LONG BEACH (coup2k.com) March 6, 2001 -- We live in a political culture that constantly speaks of the connection between rights and responsibilities -- except, that is, where the young are concerned.NEXT: FUN WITH FREEPERS, by Linda Deak
In the past several years of this country's political discourse, talk of human, civil, and individual rights has become tempered with talk of responsibilities. Politicians have asserted that the two go hand-in-hand, that with rights come responsibilities, and that there must and should be a give-and-take.
Leave for the moment the question of whether or not they are right about that -- about their assertion that there are no absolute human rights, and that rights must somehow be earned, rather than being inalienable. The point is, they assert this is so, and they assert that they are right to say so.
Which begs the question, what about children -- what about the young?
There has been a movement afoot in this country to try younger and younger children as adults, and to make younger and younger children subject to adult justice, and to the ultimate punishment, the death penalty. We are told, ad nauseam, that children from ages as young as eleven, are responsible for what they do, and have the understanding of right and wrong that adults do -- that children should be held to adult standards.
Perhaps this is true. PERHAPS. But assuming that it is, where are the rights to go along with these new responsibilities? If children are smart enough and responsible enough to be held accountable under adult laws, and to be tried as adults in our legal system, where are their adult rights?
They are nowhere. At the same time we, as a society, are feverishly working to punish younger and younger children for their transgressions as adults, to saddle children with the same legal responsibility as adults, our society is working feverishly to curtail their individual rights and freedoms.
School uniforms, curfews, restricting access to art and entertainment, more draconian driving laws -- these are just a few of the ways our society seeks to proscribe the rights of the young. At the very same time that we are telling the young that they are smart enough and responsible enough to die for their crimes, we are telling them they are not smart or responsible enough to decide how to dress, what time to come home, what music to listen to or movies to watch, or to drive alone. We claim to do this for their protection, which we say they need. We INSIST they need our protection.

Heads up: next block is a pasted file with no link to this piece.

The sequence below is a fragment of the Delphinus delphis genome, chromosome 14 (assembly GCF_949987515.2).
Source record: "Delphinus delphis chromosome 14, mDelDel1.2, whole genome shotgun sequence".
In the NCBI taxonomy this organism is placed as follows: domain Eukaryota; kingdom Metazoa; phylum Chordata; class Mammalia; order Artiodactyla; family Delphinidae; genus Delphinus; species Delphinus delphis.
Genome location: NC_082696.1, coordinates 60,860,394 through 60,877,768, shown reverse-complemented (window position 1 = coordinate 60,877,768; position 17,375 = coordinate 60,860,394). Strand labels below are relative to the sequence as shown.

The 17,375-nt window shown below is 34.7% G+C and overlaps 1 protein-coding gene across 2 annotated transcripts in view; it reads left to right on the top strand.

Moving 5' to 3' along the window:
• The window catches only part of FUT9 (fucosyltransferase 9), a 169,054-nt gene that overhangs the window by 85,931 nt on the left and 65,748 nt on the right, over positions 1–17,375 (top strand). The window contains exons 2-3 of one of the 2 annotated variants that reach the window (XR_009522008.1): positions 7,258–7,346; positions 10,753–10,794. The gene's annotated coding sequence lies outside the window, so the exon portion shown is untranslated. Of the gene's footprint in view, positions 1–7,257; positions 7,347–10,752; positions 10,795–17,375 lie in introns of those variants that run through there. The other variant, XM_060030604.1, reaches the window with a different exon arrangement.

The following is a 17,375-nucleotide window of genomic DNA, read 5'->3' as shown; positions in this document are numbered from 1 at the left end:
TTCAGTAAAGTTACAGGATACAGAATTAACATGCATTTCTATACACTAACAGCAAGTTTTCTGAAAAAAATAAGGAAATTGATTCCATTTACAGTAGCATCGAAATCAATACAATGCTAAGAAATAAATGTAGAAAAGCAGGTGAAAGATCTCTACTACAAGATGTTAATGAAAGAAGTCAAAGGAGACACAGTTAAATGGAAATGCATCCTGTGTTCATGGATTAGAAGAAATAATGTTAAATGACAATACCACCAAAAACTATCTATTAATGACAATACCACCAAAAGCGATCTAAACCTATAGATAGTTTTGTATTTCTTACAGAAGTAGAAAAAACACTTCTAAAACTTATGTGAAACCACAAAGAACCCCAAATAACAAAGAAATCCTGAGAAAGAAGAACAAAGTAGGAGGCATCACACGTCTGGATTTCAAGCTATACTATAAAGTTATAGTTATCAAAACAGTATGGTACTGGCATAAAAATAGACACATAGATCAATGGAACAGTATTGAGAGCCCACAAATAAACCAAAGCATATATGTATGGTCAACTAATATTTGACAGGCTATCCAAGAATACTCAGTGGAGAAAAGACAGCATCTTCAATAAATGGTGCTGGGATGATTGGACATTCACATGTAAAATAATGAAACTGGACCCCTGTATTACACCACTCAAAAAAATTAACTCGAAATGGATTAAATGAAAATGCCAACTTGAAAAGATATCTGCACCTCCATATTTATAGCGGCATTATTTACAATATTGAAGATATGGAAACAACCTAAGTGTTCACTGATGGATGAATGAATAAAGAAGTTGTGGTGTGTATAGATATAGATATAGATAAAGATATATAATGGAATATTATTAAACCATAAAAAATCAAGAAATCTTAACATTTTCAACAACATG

The hypocrisy of these contradictory opinions is obvious, the immorality, more so. Our society wants to saddle children with adult responsibilities at the same time we are, bit-by-bit, and law-by-law, narrowing their rights.
Children are so easy to scapegoat. They have no voting rights, no lobbies, no financial power, no political clout. Where children are concerned, politicians can act with impunity. Children cannot vote them out of office, or visit consequences upon those who do not act in their best interest. Unlike almost any other group in our society, children are subject to sweeping media generalizations and negative propaganda. The acts of a single child, a child like yesterday's high school shooter, are presented as a bellwether for an entire generation. Almost 45 million students are enrolled in kindergarten through the twelfth grade nationally, yet still the media and politicians use these tragic events to forward their own careers and agendas, pointing to the acts of an astronomically small percentage of the young to justify generalizations about the entire group.
It is time for fairness, balance and justice for our young citizens. Either they are adults, and endowed with both adult rights and responsibilities, or they are children, and entitled to special protection. Politicians and the media have had it both ways for too long. It is time to put a stop to that.